“Fate often saves an undoomed warrior when his courage endures.”Beowulf


We have looked at the arguments for and against free will and concluded that most of us decide our will is free based on the strength of empirical and moral arguments and the weakness of the scientific evidence to the contrary. It seems inconsistent that man feels himself free while seriously entertaining notions of fate, but this is likely the majority experience. Freedom allows us to choose, but circumstances and human limitations mean outcomes feel beyond our control.  The crux of this issue for us is finding a poised approach to action and our future.

The existentialists seem to be correct that we choose our basic nature and life course, but this freedom involves two negatives – the risk of erroneous choice and the guilt of inaction. Nonetheless fortune, chance, and outside circumstances have undeniable impact on the outcomes of even free choices. Alternatively Taoism teaches that the limited action of quietism may be preferred.

The Stoics teach us that disinterested acceptance of the reality of the unfolding world imparts equanimity. The Bhagavad Gita also urges that acting without undue concern for the results allows man to exist in the world and stay connected to the ultimate reality.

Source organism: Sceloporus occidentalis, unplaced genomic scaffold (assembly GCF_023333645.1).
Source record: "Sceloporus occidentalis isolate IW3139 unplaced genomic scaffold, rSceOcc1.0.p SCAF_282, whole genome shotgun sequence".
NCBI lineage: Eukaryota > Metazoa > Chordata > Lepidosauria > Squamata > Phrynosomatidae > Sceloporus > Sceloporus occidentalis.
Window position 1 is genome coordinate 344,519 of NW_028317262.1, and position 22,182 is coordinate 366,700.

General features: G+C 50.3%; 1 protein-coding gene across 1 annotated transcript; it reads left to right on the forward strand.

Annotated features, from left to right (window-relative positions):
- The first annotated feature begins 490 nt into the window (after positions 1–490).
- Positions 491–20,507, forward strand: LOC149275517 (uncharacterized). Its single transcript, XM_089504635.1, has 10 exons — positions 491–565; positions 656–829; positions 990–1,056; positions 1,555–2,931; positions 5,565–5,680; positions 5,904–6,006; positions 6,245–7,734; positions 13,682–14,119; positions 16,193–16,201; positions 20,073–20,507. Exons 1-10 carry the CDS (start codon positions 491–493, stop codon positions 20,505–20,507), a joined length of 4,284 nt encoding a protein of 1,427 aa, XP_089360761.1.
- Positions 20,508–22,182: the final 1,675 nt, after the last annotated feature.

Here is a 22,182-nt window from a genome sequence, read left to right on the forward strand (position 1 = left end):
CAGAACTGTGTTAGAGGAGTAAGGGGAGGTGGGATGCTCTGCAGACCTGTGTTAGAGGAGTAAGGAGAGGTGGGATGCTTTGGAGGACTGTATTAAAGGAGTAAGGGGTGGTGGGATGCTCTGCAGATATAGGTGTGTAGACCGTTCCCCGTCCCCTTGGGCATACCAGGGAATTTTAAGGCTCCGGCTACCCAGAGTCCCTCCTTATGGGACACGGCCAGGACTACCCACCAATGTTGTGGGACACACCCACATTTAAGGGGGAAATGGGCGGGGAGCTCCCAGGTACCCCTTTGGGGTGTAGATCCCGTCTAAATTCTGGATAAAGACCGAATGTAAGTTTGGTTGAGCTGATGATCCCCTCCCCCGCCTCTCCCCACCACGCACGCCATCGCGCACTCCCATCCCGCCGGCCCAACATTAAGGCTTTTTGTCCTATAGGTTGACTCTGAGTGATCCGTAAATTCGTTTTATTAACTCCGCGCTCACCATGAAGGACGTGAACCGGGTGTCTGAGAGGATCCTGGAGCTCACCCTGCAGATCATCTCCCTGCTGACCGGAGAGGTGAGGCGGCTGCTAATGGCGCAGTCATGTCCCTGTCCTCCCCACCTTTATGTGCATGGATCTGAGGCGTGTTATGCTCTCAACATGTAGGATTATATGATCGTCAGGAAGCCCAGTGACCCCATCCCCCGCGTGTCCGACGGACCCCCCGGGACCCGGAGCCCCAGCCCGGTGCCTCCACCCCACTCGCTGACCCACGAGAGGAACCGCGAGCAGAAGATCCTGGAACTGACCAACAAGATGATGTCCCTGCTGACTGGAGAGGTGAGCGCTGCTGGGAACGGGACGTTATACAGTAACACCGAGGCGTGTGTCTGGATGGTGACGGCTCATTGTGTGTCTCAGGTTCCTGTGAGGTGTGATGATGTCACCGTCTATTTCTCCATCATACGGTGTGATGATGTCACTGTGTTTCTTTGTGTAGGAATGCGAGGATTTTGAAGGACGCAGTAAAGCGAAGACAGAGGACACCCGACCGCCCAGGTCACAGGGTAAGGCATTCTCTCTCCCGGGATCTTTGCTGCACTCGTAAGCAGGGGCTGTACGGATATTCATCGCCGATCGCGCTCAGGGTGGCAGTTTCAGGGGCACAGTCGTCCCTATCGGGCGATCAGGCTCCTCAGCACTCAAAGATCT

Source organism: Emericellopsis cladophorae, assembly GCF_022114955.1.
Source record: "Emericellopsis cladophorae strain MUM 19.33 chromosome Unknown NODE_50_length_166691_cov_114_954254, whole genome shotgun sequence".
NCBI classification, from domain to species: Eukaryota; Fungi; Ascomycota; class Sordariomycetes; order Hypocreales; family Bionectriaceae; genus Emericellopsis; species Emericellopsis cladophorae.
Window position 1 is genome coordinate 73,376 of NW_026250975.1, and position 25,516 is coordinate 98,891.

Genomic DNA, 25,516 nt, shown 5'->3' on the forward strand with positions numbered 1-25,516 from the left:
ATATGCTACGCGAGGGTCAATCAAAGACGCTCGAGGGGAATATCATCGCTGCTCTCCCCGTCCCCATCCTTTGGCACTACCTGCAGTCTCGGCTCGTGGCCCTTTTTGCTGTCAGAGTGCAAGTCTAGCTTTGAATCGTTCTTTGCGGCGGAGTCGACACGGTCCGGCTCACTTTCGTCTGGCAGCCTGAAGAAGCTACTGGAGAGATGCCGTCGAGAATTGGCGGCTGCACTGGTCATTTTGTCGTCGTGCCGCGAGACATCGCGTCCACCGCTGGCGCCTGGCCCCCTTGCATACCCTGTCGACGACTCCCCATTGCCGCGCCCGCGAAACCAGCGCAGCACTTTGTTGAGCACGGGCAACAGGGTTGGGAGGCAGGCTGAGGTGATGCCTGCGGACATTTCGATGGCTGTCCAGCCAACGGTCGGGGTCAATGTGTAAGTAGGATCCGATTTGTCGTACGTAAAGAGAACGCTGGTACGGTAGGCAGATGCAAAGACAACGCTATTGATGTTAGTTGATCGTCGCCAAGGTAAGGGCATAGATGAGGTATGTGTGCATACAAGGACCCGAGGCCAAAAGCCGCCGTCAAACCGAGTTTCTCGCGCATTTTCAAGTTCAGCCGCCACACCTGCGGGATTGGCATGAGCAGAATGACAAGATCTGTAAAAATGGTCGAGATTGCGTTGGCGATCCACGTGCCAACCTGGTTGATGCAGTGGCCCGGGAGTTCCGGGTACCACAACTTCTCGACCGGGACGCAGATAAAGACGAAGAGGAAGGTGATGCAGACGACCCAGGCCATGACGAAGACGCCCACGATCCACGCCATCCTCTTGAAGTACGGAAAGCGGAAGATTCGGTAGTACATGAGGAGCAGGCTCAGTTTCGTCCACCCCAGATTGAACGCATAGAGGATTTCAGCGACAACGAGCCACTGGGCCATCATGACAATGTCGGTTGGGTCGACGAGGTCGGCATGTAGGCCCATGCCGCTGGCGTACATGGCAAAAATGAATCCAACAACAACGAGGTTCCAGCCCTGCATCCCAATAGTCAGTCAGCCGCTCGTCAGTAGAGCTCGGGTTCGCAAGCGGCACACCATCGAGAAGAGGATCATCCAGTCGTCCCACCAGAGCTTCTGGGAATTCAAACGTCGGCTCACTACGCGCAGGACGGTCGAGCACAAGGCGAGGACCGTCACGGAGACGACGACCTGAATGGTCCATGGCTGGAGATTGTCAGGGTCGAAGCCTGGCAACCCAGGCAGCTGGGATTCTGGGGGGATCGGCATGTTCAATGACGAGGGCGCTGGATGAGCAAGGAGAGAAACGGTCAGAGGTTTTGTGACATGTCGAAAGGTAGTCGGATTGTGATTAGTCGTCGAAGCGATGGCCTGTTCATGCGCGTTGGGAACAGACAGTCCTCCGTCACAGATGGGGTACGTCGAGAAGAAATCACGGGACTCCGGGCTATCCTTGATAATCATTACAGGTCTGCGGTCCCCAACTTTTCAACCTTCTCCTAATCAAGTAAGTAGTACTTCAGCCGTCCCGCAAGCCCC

At the end of the day, action based on a personal ethic of avoidance of evil and service to the good offers the safest means to exercise freedom in a manner that leads to contentment. This also fits nicely with the Hindu cycle of reincarnation and the unavoidable law of karma.

In the specific instance of salvation, some Christians may believe in predestination by the grace of the divine as trumping action in this life, but nevertheless, the same freedom, ethic, and sense of fate will emerge in life and must be accepted. The love of God should overcome the concern of one’s individual salvation and lead one to choose actions consistent with the plan of the divine.